I’ve seen a lot of stories recently of people losing their loved ones, so I thought I’d share my story.
When I was 14 I was a typical teenager, moody who liked to stay locked in the bedroom until dinner. It was a sunday and I’d been reading that afternoon. My brother had been called into work that morning and I heard my mum on the phone to him at 6 and heard he was about 5 minutes away. I kept reading and eventually I got sick of waiting to be called to dinner so went out to the kitchen. It was now 6:30 and my brother still wasn’t home. My parents had heard sirens so dad decided to go for a drive to find out where they were going. About ten minutes later he came home with my brother’s hat, wallet and phone and said he’s been in an accident and he’s on the way to hospital.
I’d never been religious but I prayed to anyone that would listen on the way to the hospital, that if my brother was okay I promised I would be a better daughter and sister. I wouldn’t fight, I wouldn’t complain, I’d be happy.
We went to emergency and were ushered into a room and a minute later a doctor (I assume) came in and said “I’m sorry”. That was it. My parents wanted to see his body so we were taken in and I can still picture it clear as day. I don’t know how long we stayed there. The rest of the night was a blur but I remember sitting outside with his best friend in silence, neither of us knowing what to do. My best friend at the time came to the hospital and hugged me. Lying in bed staring blankly at the wall trying to figure out what the hell had just happened, wondering how I could turn back time.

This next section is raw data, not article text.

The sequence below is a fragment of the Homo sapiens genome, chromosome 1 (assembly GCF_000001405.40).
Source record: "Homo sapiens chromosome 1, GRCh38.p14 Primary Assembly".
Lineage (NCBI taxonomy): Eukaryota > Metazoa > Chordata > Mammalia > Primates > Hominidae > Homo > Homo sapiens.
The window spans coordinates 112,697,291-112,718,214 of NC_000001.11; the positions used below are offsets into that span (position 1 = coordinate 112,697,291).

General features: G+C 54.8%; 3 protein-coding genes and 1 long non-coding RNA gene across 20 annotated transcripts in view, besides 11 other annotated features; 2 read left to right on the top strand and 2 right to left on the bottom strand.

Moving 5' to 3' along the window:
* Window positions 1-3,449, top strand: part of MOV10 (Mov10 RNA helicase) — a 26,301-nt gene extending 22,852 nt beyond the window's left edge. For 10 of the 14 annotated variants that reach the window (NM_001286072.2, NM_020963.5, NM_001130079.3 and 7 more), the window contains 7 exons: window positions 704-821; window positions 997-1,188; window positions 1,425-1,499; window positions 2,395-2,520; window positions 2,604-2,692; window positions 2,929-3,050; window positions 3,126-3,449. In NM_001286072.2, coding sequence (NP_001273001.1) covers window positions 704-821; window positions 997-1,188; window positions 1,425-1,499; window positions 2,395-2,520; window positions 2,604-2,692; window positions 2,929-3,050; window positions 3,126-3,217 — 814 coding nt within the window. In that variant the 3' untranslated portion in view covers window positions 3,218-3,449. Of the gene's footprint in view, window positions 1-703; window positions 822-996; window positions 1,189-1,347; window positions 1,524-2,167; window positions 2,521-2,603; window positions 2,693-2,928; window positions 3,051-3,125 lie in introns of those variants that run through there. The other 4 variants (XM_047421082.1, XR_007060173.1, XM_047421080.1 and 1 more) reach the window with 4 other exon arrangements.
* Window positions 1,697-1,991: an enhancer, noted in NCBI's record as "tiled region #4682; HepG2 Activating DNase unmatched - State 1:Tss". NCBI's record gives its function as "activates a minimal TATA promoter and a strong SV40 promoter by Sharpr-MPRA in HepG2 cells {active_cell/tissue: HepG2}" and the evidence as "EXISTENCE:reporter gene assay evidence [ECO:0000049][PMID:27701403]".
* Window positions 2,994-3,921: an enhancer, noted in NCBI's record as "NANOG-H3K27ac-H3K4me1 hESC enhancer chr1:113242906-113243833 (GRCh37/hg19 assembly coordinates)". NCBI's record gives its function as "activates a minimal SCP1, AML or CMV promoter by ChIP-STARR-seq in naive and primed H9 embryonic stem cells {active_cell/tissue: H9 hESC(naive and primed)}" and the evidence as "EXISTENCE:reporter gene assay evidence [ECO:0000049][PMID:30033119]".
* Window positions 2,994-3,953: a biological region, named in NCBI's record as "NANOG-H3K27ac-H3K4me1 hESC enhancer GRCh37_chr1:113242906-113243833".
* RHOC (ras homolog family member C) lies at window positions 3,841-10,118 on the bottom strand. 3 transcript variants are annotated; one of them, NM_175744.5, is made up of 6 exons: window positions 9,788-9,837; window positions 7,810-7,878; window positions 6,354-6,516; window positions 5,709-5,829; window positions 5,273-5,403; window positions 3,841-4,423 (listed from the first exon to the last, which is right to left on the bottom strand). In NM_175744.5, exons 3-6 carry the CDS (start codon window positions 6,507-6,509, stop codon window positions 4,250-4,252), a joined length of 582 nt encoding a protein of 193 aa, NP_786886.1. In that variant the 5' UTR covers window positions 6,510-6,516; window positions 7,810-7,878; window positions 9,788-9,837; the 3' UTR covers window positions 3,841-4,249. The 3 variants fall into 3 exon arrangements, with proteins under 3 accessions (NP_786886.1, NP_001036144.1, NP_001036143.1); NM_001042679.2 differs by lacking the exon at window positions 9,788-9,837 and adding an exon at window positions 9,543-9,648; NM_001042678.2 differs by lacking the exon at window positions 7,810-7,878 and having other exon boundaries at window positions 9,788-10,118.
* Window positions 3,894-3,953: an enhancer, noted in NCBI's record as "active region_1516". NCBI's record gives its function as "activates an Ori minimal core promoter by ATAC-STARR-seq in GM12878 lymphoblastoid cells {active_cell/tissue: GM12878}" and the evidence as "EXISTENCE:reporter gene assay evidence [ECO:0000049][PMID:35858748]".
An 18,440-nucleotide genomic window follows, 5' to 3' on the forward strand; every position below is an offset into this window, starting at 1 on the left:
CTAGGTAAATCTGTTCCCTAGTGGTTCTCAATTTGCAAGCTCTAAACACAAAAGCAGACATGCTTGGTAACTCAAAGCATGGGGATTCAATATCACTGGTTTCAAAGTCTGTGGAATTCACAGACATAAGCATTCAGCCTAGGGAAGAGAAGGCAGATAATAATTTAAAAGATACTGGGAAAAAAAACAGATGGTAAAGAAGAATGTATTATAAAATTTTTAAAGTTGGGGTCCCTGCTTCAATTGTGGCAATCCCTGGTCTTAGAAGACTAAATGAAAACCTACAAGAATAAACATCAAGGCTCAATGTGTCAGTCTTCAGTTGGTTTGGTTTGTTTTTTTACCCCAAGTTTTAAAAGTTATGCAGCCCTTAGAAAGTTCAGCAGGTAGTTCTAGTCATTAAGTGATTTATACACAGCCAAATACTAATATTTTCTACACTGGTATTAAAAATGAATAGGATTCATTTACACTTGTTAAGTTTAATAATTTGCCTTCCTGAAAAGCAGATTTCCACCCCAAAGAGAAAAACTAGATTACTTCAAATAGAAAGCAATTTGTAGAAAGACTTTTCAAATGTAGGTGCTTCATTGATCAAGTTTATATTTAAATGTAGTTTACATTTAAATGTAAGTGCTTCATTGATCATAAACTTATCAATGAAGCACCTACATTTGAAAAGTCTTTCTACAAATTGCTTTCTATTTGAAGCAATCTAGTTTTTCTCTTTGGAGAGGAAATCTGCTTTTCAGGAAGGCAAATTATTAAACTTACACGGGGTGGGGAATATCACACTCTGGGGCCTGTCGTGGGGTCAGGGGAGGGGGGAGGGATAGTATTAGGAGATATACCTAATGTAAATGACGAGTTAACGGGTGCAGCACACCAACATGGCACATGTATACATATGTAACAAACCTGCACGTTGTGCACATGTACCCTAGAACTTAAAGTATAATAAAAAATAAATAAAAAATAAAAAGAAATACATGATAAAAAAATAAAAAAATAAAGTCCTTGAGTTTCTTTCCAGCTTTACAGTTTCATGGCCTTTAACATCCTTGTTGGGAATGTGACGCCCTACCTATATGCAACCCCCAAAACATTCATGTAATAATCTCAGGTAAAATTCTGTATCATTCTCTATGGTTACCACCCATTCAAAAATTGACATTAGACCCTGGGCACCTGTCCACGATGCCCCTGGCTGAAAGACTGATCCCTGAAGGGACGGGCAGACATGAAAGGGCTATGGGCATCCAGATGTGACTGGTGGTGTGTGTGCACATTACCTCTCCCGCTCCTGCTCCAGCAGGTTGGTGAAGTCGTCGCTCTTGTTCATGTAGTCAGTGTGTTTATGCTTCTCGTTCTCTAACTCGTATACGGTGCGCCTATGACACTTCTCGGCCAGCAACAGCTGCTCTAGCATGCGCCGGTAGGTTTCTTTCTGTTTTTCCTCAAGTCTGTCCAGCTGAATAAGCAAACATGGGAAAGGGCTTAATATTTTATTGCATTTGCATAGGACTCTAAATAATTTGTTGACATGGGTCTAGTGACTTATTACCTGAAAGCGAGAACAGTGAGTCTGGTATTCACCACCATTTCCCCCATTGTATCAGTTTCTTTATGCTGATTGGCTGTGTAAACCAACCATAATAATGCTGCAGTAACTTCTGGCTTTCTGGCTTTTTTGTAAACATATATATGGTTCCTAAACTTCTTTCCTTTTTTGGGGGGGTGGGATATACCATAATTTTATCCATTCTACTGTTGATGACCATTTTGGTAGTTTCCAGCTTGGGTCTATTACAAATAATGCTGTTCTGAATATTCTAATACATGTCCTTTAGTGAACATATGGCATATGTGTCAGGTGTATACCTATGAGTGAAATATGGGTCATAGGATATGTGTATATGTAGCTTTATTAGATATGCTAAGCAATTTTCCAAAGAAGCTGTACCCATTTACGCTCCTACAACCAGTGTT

I cried throughout the week and then at the funeral where I tried to avoid everyone’s staring eyes. And then..nothing. I saw how ripped apart my parents were so I figured if I cried it would just make it worse. But, as it does, life went on. On his birthday and the anniversary of his death my mother would buy 18 (his age) balloons and we’d let them off at sunset while listening to Powderfinger – “Sunset”. She still does it every year.
There was so much anger and hate in me in regards to the circumstances surrounding his death. Why had the person who’d seen him not stopped sooner or swerved around him? Why had my family cancelled the christmas party that was meant to be on that day? Why had he been called into work? Was it my fault somehow?
Then I met my now husband when I was 19. He changed everything for me. He taught me how to deal with my emotions and my grief that I’d never previously dealt with. He helped me over the anger and hate. I came to realise that I didn’t need to put flowers on his grave every Sunday like my mum still does or let off balloons on those days to remember him and to honour his memory. I’ll use a cliche here, but I realised that all I truly had to do was to live and love and be the best person I could be. How better to remember such an outgoing, loved, smart and funny boy than to be the best I could be.
It’s been 10 years this year and I have an amazing, loving husband, two beautiful little girls and a life I would not change for anything. I still think about him sometimes and wonder what could have been and I still struggle with my emotions sometimes. But he’ll always be there. That’s something I’m still trying to teach my parents who continue to grieve every day for him.
I suppose the point to this story is to let people know that even though right now it seems like the world is collapsing and it’ll never be the same, it will get better. Surround yourself with people you can talk to and who will support you and eventually, it will get better.
Posted by amandaks, 8th May 2014